Diaspora

Unforgettable Bakery in Savannah celebrates Haitian independence – Savannah Morning News

Along the bottom of the Haitian flag lies the following word: “L’Union Fait La Force,” which translates to “Unity Makes Strength,” a strength that many Haitians have earned and embraced over the course of their history.
Jan. 1, 1804, marks Independence Day for Haiti. The once French-ruled country that is known for its coffee, sugar plantations, and cacao trees has a dark and resilient history all tied to the cash crops of the land. Prior to the revolution led by Toussaint Louverture and Jean-Jacques Dessalines, Haiti faced enslavement during the Transatlantic slave trade and many of their people native to the land endured bitter and harsh conditions at the hands of their European monarchs and slave owners.
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Though stolen from their intellectual pursuits, ideologies, and resources, the Haitian people knew the landscape of their villages. Also, with the influx of Africans brought to the Caribbean provinces to serve as field hands for the growing sugar canes among various plantations, a cultural tie to food and tradition created families among the natives and their brethren. One of those items included their connection to food.
Soup Joumou is a combination of buttercup squash that is condensed to a broth, with celery, carrots, beef chunks, plantains, and noodles, it was a signature dish prepared by the enslaved for their slaveholders.
Though the recipe has changed to include additional ingredients, such as dumplings and even goat, this meal was a favorite among the elite. Serving as more than just a dish of nostalgia for the Europeans, this dish also served as a bitter recipe for the unfair and demoralizing treatment that many Black ancestors had to endure. The aromatic soup that is slightly mild and bold in flavor was also one that was not allowed to be made or shared with the enslaved people. After the revolution, when Haiti received its independence, the soup served as a farewell salute to their European captors and a history of resilience that is best served with history lessons and pride in the Haitian culture.
Belinda Baptiste of Unforgettable Bakery + Cafe has been keeping the tradition alive in Coastal Georgia with the celebration of Haitian Independence Day known as Soup Joumou for the ninth year in a row. According to Baptiste, the Haitian legacy carries volume in the Savannah area; the Haitian monument in Franklin Square honors the men from Haiti who volunteered to fight in the Siege of Savannah.
“Soup Joumou is a cultural moment of the diaspora that takes another form,” said Baptiste. “And if you put Soup Joumou in any Google search, you will see so many articles about its history that parents can pass down to their kids.”
Baptiste said traditionally in Haiti each family and village makes their soups differently and that when you enter the aunties or grandma’s home you are greeted with the soup and a few dollars for safekeeping. This freedom soup in December was awarded protected cultural heritage status by UNESCO (the United Nations Educational, Scientific, and Cultural Organization). And it is being prepared by Baptiste and countless volunteers within her shop.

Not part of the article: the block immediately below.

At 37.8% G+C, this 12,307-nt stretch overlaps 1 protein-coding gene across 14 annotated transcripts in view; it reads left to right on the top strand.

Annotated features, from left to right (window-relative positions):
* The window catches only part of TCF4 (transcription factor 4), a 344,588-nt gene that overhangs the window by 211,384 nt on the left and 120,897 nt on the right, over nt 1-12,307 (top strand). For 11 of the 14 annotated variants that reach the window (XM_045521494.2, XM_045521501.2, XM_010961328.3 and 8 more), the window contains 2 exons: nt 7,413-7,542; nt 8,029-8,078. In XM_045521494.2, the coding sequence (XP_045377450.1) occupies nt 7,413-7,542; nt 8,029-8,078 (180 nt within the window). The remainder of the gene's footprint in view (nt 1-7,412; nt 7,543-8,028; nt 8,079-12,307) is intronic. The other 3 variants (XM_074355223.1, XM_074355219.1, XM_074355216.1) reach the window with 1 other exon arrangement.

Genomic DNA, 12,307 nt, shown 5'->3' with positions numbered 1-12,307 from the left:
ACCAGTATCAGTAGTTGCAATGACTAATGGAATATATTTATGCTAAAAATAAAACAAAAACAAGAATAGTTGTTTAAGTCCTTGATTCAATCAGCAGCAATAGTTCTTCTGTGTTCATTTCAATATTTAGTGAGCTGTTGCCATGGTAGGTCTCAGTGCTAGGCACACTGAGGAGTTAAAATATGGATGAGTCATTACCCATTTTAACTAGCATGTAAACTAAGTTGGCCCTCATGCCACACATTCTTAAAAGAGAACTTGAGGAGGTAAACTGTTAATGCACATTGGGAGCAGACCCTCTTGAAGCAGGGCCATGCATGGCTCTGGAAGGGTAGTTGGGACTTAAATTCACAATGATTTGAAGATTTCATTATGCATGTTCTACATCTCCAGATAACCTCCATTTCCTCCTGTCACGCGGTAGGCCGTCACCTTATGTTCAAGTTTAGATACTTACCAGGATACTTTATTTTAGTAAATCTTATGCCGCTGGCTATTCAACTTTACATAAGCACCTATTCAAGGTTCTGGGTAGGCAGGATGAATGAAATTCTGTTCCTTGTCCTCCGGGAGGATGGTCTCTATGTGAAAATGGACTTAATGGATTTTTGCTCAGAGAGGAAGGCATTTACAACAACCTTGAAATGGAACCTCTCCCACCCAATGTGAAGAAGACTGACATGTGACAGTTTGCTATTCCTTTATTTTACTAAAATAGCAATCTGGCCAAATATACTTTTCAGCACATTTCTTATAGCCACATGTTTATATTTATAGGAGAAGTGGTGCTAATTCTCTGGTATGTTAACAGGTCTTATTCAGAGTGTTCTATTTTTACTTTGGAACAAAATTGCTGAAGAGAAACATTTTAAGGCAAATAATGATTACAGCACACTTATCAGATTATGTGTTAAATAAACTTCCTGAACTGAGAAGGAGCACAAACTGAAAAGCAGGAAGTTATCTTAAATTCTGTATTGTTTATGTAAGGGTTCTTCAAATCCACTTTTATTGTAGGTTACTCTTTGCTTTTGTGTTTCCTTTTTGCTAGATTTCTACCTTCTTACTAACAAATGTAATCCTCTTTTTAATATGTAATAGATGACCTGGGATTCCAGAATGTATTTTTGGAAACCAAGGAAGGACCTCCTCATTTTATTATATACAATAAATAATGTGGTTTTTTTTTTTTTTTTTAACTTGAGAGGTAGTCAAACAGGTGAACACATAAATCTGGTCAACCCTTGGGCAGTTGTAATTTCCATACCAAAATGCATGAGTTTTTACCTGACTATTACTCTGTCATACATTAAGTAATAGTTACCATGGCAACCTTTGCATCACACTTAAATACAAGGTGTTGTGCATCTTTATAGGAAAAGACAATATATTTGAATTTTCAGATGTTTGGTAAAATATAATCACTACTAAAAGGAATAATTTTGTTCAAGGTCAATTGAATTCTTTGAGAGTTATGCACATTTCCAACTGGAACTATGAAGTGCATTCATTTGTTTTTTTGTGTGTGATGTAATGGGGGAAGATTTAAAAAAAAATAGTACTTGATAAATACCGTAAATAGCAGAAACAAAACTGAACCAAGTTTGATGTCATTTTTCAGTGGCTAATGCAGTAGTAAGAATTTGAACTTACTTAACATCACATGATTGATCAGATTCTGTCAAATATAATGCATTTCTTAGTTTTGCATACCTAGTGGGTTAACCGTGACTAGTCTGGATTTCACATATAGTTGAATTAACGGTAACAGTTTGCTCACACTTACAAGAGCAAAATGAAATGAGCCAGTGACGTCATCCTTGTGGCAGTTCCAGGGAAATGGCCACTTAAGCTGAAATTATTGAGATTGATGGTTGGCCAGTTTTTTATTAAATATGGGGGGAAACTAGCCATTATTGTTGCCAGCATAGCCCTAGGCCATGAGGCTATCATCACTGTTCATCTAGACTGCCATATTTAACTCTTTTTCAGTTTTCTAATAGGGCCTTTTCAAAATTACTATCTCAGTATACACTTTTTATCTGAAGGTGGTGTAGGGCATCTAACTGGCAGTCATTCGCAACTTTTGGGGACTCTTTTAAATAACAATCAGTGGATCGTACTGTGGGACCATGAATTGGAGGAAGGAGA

In Belinda’s soup, she incorporates green squash known as buttercup squash that she reduces into a broth, celery, carrots, malanga, beef chunks seasoned in traditional epis which is a Haitian seasoning made with herbs, peppers, garlic, and vinegar, and spaghetti noodles. 
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The traditional celebration held by Unforgettable Bakery + Cafe also encompasses storytelling by the local griot Lillian Baptiste, as well as history lessons and activities for families in her shop. However, due to COVID-19, the 2022 event will be a carry-out meal celebration where participants will receive the Soup Joumou, Haitian bread, and a cup of traditional Haitian hot chocolate that is made with ginger and cinnamon giving it its bold taste for a small donation. This donation will go to help those affected by the earthquake in Haiti. Meat pies will also be sold separately. 
The carry-out event will be from 11 a.m. to 3 p.m. Jan. 1 at Unforgettable Bakery + Café, 238 Eisenhower Drive. Donations accepted for Haitian earthquake victims. From 6 p.m. to 8 p.m., there will be a discussion focused on the Kwanzaa Imani Principles. Though this is a carry-out event, there will be limited seating available outside in response to the rising numbers of COVID-19 cases.
For more information, visit Unforgettable Bakery + Cafe Instagram page @unforgettablebakery or call 912-355-6160. 
Martina Yvette produces the Dine and Dash videos for Savannahnow.com. Contact her at adashofthat1@gmail.com. See more columns by Martina at savannahnow.com/entertainment/dining/.
What: Annual Soup Joumou Celebration
When: 11 a.m.-3 p.m. Jan. 1, soup will be served, donations accepted to help Haitian earthquake victims
Where: Unforgettable Bakery + Café, 238 Eisenhower Drive
Contactunforgettablebakery.com, Instagram @unforgettablebakery, or call  912-355-6160
More: From 6 p.m. to 8 p.m., there will be a discussion focused on the Kwanzaa Imani Principles. Though this is a carry-out event, there will be limited seating available outside in response to the rising numbers of COVID-19 cases.

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